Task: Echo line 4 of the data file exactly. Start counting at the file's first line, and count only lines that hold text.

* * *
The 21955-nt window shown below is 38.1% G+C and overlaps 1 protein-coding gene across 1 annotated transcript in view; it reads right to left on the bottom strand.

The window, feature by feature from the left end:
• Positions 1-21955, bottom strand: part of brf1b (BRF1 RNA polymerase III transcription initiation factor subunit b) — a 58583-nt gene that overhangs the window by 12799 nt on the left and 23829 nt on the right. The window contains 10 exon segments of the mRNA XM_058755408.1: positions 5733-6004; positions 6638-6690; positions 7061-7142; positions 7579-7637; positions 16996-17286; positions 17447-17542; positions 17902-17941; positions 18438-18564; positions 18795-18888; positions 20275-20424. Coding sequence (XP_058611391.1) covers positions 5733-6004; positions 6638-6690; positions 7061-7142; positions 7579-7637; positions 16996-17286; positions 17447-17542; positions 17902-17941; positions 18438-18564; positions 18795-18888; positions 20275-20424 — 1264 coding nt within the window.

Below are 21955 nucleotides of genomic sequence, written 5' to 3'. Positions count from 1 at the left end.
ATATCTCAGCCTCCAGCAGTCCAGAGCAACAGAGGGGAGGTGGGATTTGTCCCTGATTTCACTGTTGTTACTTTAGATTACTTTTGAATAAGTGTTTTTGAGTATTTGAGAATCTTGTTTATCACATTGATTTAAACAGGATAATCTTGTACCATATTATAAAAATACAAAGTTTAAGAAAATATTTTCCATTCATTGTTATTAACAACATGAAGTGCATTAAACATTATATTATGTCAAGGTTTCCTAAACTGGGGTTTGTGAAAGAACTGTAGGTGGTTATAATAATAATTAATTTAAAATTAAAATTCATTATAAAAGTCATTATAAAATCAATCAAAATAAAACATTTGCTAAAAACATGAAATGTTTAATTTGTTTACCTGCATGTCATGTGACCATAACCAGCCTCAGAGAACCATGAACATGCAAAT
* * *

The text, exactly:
Below are 21955 nucleotides of genomic sequence, written 5' to 3'. Positions count from 1 at the left end.